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Old 09-09-2012, 03:36 AM   #471
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Originally Posted by cutchemist42

Should an IPA include saurmaiz?
Yes
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Old 09-09-2012, 03:54 PM   #472
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How about black lagers? I'm planning a schwarzbier and am wondering how I should treat my water assuming I use 100% RO water. Since the recipe contains some caramunich and a small amount of roast malt (carafa), should I really use 3% acid malt? I'm assuming the 1/2 tsp of calcium chloride is still needed.

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Old 09-10-2012, 01:00 PM   #473
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Originally Posted by cutchemist42 View Post
Should an IPA include saurmaiz?
It should include some form of acid. In the UK they use CRS which is a blend of hydrochloric and sulfuric acids. In the US that is not, AFAIK, available so you must use another acid. I feel a little funny about recommending sauermalz in a British beer but as it is pretty universally available, easy and safe to handle and measure out and effective I'd say yes, use it.
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Old 09-10-2012, 01:04 PM   #474
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Originally Posted by periwinkle1239 View Post
How about black lagers? I'm planning a schwarzbier and am wondering how I should treat my water assuming I use 100% RO water. Since the recipe contains some caramunich and a small amount of roast malt (carafa), should I really use 3% acid malt? I'm assuming the 1/2 tsp of calcium chloride is still needed.
The caramunich will pull the pH down a little but the carafa not so much (as there isn't much of it). This is a tricky one and thus one where a pH measurement would really be helpful. I'd say, based purely on gut feel, to use 2% sauermalz here assuming that the darker malts will have about the equivalent effect of 1% (i.e. about 0.1 pH).

The calcium chloride is in there not so much to lower pH as it is to provide calcium for other purposes but mainly to be sure there is sufficient chloride so yes, do use it.
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Old 09-10-2012, 08:11 PM   #475
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Should an IPA include saurmaiz?
I have to put a qualifier on this one. If the water is hardened fairly high in order to provide a high sulfate that many IPA lovers enjoy, then it may not be necessary to include acid or acid malt in the mash. This is due to the effect of depressing the mash water's RA via the high amount of calcium (and magnesium, if used) and its reaction with the malt phytins.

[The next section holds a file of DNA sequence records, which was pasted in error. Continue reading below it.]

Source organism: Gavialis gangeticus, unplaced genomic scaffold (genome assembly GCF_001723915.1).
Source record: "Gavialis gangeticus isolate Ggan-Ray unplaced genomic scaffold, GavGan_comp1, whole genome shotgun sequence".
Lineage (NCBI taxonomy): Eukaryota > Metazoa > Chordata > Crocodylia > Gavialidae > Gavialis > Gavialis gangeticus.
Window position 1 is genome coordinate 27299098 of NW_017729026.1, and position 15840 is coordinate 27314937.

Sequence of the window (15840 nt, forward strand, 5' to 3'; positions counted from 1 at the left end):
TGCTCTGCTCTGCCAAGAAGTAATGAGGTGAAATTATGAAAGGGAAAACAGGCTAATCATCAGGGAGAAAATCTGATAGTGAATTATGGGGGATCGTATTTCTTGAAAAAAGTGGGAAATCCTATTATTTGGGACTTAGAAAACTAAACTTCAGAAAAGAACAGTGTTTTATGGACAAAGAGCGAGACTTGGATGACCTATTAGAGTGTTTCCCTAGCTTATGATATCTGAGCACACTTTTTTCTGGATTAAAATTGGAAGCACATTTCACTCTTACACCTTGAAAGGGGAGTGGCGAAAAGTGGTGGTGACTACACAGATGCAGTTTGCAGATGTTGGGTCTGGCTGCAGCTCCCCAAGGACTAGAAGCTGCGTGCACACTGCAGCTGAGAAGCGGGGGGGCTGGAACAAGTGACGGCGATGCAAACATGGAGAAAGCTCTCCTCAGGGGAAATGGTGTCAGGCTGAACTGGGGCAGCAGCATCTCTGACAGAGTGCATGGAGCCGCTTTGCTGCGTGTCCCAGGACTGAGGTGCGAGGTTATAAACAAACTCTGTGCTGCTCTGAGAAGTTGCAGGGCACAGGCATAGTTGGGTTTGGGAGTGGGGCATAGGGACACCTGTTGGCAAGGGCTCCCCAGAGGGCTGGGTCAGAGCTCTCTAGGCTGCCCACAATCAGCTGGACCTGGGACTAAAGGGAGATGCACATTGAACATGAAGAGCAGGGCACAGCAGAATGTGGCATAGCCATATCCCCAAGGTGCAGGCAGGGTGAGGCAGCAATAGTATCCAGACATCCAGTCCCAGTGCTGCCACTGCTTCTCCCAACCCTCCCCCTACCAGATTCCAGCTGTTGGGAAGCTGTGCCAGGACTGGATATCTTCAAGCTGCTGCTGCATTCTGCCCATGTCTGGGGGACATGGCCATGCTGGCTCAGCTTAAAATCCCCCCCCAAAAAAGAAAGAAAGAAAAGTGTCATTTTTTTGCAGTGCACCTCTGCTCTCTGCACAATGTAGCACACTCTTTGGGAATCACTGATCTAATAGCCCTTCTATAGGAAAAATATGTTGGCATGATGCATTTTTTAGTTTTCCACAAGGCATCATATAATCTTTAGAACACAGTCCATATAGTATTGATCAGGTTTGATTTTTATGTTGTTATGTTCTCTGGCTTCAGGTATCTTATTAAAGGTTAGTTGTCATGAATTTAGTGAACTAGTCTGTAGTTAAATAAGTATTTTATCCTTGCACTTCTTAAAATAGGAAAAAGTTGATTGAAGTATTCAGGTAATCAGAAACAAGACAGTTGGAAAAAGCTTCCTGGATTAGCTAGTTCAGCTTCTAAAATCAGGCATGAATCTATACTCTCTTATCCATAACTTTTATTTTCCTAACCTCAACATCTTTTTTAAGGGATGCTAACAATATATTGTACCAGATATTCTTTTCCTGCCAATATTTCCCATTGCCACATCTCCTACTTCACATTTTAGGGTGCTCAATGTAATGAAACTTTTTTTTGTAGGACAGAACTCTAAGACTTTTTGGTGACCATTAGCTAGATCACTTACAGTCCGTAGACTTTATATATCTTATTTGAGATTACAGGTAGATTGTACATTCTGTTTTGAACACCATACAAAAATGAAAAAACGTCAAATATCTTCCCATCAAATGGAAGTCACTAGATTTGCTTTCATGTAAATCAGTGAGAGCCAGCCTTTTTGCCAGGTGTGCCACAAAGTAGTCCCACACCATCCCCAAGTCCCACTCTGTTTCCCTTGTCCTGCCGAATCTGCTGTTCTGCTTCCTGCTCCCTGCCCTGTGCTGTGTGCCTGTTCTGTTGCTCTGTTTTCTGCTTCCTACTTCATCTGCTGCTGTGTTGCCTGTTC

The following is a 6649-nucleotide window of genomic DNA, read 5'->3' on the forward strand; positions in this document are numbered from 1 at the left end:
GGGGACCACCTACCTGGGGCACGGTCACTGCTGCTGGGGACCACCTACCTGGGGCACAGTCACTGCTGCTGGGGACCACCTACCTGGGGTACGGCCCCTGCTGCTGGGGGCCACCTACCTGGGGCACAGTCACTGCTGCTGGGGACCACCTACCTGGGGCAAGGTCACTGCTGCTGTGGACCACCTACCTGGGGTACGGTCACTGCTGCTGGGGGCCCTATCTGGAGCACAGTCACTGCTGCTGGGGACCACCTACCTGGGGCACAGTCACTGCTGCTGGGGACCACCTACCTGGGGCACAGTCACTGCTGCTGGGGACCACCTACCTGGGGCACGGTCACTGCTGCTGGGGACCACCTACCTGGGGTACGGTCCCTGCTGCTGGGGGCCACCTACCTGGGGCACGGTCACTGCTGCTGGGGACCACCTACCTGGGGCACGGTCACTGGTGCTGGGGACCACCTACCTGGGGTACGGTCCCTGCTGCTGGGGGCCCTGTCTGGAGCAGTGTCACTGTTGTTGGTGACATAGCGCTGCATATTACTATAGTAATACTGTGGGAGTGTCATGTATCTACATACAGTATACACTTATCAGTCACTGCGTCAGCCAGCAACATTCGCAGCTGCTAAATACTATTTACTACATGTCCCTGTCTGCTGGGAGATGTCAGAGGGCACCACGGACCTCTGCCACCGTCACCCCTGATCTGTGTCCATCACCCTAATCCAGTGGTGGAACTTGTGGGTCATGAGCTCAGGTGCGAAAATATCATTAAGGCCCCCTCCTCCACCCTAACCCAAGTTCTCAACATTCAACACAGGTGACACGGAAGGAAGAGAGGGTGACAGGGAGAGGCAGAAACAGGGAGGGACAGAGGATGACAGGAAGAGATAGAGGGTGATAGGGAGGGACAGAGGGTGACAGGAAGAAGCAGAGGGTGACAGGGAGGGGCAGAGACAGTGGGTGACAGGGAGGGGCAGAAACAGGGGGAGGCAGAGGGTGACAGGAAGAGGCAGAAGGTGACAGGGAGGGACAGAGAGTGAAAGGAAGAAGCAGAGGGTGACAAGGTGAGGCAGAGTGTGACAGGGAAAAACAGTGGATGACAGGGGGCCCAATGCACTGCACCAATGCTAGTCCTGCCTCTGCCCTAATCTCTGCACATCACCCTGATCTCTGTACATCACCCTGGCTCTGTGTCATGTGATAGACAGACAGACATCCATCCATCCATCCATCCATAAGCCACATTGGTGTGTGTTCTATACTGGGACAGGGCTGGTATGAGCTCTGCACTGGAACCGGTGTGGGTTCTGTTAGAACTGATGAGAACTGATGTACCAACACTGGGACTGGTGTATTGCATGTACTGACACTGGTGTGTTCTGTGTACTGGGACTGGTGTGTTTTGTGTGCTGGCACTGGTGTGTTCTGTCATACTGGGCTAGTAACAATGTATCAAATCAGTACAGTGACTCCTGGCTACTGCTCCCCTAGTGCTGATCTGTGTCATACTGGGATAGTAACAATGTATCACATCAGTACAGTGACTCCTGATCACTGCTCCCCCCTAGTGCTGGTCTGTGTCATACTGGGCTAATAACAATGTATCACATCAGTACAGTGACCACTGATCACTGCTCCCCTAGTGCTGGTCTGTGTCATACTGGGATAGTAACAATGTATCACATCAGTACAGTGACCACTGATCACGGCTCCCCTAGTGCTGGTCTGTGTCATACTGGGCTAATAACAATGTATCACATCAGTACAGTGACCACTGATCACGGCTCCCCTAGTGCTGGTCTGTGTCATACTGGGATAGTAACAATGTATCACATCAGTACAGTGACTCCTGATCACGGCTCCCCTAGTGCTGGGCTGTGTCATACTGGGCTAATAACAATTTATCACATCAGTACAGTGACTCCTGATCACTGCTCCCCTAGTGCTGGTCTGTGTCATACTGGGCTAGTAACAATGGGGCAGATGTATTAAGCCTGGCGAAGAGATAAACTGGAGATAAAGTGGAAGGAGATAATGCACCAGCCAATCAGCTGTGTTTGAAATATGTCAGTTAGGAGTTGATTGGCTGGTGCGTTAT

Including acid or acid malt in the mash without having a handle on the other factors involved in establishing mash pH, could be trouble. The Primer works with the modest level of mineralization that AJ recommends, so don't try and extrapolate that recommendation when you bump up the minerals.
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Old 09-10-2012, 08:33 PM   #476
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Is there any experience with how pumpkin in the mash affects pH?

I recently made a pumpkin ale and built the water in BruN for an estimated mash pH of 5.5 (though I didn't add anything for the pumpkin in the grain acidification calculator).

The mash pH (measured at ~26*C) ended up being 5.20.

Doing some reading, it appears pumpkin has a pH of ~4.6, so I guess that makes sense that 90oz of pumpkin would drop the pH a bit. Just wondering what anyone else is seeing with pumpkin in the mash.

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Old 09-11-2012, 12:42 AM   #477
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Keep in mind that calcium is relatively ineffectual at reducing pH (relative to acid and relative to the ability of alkalinity to raise it). 100 mg/L calcium will lower knockout pH by 0.12 units (and mash pH by, presumably, a bit less than this). Thus to accomplish the approximately 0.3 pH reduction that is associated with a 3% sauermalz addition would require about 250 mg/L calcium. Also remember that recommendation of 3% in the primer is associated with about 90 mg/L Ca (more than I would use but what many people seem to like).